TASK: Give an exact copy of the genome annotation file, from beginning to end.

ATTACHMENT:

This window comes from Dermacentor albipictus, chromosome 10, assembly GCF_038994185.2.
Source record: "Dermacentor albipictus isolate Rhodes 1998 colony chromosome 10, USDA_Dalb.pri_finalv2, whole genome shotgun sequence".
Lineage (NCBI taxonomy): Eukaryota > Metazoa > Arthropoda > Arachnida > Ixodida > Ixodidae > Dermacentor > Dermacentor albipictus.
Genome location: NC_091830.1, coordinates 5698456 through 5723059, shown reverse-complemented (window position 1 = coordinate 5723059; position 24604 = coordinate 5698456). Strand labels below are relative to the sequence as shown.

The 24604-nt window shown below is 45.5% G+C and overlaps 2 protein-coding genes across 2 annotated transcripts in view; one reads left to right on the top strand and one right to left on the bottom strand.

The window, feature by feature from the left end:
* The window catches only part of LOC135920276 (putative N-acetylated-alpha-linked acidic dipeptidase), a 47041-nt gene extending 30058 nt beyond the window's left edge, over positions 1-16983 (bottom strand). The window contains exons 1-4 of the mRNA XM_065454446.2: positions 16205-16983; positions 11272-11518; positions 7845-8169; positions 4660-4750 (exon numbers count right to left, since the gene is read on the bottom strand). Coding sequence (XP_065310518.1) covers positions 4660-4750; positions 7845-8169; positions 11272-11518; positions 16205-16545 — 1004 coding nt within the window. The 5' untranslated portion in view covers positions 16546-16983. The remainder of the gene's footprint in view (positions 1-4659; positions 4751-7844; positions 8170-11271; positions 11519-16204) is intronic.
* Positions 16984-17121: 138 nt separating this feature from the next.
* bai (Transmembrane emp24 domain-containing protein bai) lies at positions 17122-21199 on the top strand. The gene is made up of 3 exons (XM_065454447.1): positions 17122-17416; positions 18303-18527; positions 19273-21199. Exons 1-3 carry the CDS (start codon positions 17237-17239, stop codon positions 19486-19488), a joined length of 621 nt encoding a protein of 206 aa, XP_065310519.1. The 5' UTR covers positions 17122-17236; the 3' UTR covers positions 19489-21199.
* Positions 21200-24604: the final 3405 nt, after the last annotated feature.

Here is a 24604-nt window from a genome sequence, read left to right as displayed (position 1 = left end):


This window comes from Dermacentor albipictus, chromosome 10, assembly GCF_038994185.2.
Source record: "Dermacentor albipictus isolate Rhodes 1998 colony chromosome 10, USDA_Dalb.pri_finalv2, whole genome shotgun sequence".
Lineage (NCBI taxonomy): Eukaryota > Metazoa > Arthropoda > Arachnida > Ixodida > Ixodidae > Dermacentor > Dermacentor albipictus.
Genome location: NC_091830.1, coordinates 5698456 through 5723059, shown reverse-complemented (window position 1 = coordinate 5723059; position 24604 = coordinate 5698456). Strand labels below are relative to the sequence as shown.

The 24604-nt window shown below is 45.5% G+C and overlaps 2 protein-coding genes across 2 annotated transcripts in view; one reads left to right on the top strand and one right to left on the bottom strand.

The window, feature by feature from the left end:
* The window catches only part of LOC135920276 (putative N-acetylated-alpha-linked acidic dipeptidase), a 47041-nt gene extending 30058 nt beyond the window's left edge, over positions 1-16983 (bottom strand). The window contains exons 1-4 of the mRNA XM_065454446.2: positions 16205-16983; positions 11272-11518; positions 7845-8169; positions 4660-4750 (exon numbers count right to left, since the gene is read on the bottom strand). Coding sequence (XP_065310518.1) covers positions 4660-4750; positions 7845-8169; positions 11272-11518; positions 16205-16545 — 1004 coding nt within the window. The 5' untranslated portion in view covers positions 16546-16983. The remainder of the gene's footprint in view (positions 1-4659; positions 4751-7844; positions 8170-11271; positions 11519-16204) is intronic.
* Positions 16984-17121: 138 nt separating this feature from the next.
* bai (Transmembrane emp24 domain-containing protein bai) lies at positions 17122-21199 on the top strand. The gene is made up of 3 exons (XM_065454447.1): positions 17122-17416; positions 18303-18527; positions 19273-21199. Exons 1-3 carry the CDS (start codon positions 17237-17239, stop codon positions 19486-19488), a joined length of 621 nt encoding a protein of 206 aa, XP_065310519.1. The 5' UTR covers positions 17122-17236; the 3' UTR covers positions 19489-21199.
* Positions 21200-24604: the final 3405 nt, after the last annotated feature.

Here is a 24604-nt window from a genome sequence, read left to right as displayed (position 1 = left end):